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Teachers want professional growth not punitive measures

Teachers want professional growth not punitive measures

standardized tests
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Even current secondary school teacher and TToC (on-call teachers) union representative Tobey Steeves must contend: not all teachers are created equal. But a punitive model, he says, is the wrong path toward teacher assessment.

The war over working conditions and remuneration fought between the BC teachers’ federation and the provincial government  has gone on since the early 20th century (1919, in fact!). Let me repeat that: the early 20th century. Needless to state, the battle between the two sides still exists to this very day and the bad blood continues to stain our provincial school system.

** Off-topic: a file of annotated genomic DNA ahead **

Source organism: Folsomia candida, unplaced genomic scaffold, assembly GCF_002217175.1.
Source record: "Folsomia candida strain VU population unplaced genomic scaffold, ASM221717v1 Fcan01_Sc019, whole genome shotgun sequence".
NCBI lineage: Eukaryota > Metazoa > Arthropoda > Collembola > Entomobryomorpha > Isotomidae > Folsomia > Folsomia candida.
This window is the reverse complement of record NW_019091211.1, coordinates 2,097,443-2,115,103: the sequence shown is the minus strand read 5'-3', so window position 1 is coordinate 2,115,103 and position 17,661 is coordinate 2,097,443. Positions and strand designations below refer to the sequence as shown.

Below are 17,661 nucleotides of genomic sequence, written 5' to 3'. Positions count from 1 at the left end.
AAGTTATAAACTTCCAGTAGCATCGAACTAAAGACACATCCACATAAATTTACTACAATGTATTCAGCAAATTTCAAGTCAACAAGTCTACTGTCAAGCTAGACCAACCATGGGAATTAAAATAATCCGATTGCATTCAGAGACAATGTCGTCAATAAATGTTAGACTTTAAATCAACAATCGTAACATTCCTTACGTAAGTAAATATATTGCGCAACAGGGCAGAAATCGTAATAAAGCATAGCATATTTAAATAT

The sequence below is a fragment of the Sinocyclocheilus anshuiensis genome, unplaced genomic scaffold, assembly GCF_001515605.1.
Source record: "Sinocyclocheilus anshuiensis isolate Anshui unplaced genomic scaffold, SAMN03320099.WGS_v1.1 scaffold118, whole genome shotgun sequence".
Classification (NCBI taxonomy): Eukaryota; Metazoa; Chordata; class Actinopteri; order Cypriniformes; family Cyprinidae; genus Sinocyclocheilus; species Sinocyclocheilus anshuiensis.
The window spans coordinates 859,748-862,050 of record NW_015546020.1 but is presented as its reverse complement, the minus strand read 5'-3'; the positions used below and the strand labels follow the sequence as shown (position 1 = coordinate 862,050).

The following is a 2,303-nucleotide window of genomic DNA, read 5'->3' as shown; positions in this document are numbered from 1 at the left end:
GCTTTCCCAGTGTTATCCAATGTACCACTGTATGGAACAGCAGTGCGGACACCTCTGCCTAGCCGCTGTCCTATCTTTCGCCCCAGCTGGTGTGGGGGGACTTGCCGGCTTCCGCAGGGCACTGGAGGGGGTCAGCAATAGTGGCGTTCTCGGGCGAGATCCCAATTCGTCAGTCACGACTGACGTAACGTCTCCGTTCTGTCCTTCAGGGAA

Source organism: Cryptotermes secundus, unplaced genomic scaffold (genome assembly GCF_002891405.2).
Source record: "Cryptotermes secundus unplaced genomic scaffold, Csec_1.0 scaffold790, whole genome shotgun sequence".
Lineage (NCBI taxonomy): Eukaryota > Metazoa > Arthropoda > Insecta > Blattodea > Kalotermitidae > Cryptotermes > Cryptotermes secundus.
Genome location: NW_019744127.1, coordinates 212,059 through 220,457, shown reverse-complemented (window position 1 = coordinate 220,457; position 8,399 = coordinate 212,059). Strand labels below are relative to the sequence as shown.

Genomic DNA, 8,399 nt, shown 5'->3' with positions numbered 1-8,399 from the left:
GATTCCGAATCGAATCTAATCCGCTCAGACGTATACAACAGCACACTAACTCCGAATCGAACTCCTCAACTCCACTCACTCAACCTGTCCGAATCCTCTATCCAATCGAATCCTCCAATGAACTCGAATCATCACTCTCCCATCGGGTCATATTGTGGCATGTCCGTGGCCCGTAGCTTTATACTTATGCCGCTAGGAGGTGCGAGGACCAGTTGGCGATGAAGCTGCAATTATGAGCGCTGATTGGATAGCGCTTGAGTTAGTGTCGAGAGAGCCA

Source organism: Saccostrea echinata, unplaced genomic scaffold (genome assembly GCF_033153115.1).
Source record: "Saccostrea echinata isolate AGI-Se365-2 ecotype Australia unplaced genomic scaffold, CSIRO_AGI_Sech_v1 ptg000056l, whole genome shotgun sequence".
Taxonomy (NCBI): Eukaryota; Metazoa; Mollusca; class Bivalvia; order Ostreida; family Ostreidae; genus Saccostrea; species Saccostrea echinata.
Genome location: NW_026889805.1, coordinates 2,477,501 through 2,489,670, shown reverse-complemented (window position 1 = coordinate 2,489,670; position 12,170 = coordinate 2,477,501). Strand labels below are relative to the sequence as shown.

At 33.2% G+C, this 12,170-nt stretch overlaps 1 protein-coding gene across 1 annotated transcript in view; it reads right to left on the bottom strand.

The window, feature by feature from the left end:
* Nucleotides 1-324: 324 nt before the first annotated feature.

“There are pieces on the board that were here before [we] got here and they have certain expectations of how you can move about on the board and you can tweak those expectations if you’re lucky or if you’re clever,” said Steeves. “But you have to learn the board, you have to learn the lay of the land, and you have to learn how the other pieces move before you go on assuming you can just do whatever you want.”

Steeves is an advocate of a professional growth model over any punitive one. The latter, he said, doesn’t foment a healthy teaching environment, by any means, likening it to being under a microscope, or surveilled even.

“The professional growth model I think is what, generally, teachers more prefer. In that case you have lots of like different rungs on a ladder that kind of build in support. Now, is it working as well as it might, could, or should be? that’s a great conversation to have, and part of the challenge with that process working is when teachers are continually being terrorized by additional accountability schemes and having their work cut through unconstitutional policies.”

Steeves is not against measuring teachers, but he asserts the current system is fraught with problems, referencing the current Foundation Skills Assessment administered to Grade 4 and 7 students across Canada, since 2000. The FSAs judge students’ in three areas: reading comprehension, writing and numeracy.